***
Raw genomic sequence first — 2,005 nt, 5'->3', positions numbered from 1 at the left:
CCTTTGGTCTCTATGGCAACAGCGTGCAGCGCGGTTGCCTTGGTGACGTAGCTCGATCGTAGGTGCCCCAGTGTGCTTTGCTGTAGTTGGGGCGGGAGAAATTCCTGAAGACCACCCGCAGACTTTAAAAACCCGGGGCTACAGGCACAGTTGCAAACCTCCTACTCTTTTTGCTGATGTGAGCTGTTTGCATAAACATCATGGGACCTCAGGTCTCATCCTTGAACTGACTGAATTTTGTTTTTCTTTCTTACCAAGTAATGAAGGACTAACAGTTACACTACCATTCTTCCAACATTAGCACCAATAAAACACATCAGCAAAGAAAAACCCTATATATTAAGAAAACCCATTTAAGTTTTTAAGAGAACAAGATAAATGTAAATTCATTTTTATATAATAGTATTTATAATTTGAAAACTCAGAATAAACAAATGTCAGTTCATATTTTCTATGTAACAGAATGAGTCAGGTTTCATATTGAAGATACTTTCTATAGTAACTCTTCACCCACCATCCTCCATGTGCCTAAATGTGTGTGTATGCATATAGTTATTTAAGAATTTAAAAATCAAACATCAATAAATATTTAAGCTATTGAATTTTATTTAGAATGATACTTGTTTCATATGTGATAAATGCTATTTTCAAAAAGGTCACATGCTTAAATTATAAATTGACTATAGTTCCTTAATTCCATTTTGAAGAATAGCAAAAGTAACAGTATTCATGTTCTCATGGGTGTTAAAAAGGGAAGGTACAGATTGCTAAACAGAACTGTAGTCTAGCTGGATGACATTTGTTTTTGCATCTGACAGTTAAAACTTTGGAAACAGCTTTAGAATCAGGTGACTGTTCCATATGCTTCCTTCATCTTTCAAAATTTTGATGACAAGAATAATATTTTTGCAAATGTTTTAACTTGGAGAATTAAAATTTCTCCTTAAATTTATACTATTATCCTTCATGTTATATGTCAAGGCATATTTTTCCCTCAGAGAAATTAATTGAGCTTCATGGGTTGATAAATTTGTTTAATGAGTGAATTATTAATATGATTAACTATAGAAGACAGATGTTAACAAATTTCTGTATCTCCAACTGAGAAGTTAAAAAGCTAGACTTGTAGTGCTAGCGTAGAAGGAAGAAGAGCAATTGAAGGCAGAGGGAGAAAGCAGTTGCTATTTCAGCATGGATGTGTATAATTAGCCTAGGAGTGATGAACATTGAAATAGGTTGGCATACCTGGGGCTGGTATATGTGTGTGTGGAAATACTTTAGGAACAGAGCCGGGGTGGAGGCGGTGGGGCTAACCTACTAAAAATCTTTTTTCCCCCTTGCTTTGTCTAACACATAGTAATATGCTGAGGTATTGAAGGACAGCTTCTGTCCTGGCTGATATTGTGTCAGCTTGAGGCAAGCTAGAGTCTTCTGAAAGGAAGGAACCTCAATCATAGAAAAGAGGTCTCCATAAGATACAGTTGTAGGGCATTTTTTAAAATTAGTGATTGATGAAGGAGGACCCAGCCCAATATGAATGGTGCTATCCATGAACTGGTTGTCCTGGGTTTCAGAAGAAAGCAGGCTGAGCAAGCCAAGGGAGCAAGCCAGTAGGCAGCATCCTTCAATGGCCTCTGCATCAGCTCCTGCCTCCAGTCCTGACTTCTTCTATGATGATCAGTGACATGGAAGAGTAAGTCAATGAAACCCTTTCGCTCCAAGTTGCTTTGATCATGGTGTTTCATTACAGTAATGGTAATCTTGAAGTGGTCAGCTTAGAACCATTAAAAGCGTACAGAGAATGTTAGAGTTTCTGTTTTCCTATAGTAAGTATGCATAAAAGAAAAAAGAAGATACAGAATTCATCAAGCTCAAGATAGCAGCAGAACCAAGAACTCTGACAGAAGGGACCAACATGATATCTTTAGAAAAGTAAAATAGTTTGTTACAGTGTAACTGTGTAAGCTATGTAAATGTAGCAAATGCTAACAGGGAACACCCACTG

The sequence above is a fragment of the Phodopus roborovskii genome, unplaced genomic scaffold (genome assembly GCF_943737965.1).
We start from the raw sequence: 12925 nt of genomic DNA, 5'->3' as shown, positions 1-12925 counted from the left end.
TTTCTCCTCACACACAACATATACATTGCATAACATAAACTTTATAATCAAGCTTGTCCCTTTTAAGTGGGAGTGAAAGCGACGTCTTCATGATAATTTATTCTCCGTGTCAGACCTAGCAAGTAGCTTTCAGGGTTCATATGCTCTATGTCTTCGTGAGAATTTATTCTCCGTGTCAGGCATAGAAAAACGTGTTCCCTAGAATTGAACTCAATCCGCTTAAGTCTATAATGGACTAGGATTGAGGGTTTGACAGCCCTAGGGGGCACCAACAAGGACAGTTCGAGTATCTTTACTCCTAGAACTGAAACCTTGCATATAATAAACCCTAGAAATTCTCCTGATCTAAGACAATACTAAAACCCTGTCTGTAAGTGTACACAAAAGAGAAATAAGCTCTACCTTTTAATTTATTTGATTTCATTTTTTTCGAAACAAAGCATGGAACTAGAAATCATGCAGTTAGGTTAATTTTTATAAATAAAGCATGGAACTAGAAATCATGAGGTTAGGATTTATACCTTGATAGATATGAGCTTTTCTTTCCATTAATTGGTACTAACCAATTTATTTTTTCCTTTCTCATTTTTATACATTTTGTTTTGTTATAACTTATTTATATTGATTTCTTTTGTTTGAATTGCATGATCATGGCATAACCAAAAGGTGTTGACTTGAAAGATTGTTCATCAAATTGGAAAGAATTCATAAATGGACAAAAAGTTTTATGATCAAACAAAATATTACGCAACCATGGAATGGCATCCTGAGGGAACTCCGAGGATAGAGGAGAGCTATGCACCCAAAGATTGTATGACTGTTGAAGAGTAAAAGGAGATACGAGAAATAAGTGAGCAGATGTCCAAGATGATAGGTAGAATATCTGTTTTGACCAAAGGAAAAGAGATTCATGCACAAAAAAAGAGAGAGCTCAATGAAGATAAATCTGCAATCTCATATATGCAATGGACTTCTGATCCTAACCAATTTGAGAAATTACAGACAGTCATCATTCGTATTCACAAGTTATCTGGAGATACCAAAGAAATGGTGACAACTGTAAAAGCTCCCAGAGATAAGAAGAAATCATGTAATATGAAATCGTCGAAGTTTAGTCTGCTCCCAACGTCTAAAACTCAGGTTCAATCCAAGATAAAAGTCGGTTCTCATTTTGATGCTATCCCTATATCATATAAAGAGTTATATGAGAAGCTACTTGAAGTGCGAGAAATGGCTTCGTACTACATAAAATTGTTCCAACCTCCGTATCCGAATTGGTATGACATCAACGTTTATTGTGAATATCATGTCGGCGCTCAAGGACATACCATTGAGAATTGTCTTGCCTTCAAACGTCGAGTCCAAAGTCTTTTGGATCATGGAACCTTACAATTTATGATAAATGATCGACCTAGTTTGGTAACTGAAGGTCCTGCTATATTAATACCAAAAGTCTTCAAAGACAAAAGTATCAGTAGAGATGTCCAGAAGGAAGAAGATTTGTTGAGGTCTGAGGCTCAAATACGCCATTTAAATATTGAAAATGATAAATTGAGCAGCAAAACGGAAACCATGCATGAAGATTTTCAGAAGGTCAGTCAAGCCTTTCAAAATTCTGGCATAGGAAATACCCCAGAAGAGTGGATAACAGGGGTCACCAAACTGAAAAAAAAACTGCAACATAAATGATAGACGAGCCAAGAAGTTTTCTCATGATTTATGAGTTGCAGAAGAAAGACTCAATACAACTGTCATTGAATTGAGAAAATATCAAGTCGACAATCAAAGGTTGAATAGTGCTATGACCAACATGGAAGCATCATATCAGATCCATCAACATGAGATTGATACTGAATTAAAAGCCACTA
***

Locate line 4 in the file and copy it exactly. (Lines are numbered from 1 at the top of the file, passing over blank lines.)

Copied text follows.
We start from the raw sequence: 12925 nt of genomic DNA, 5'->3' as shown, positions 1-12925 counted from the left end.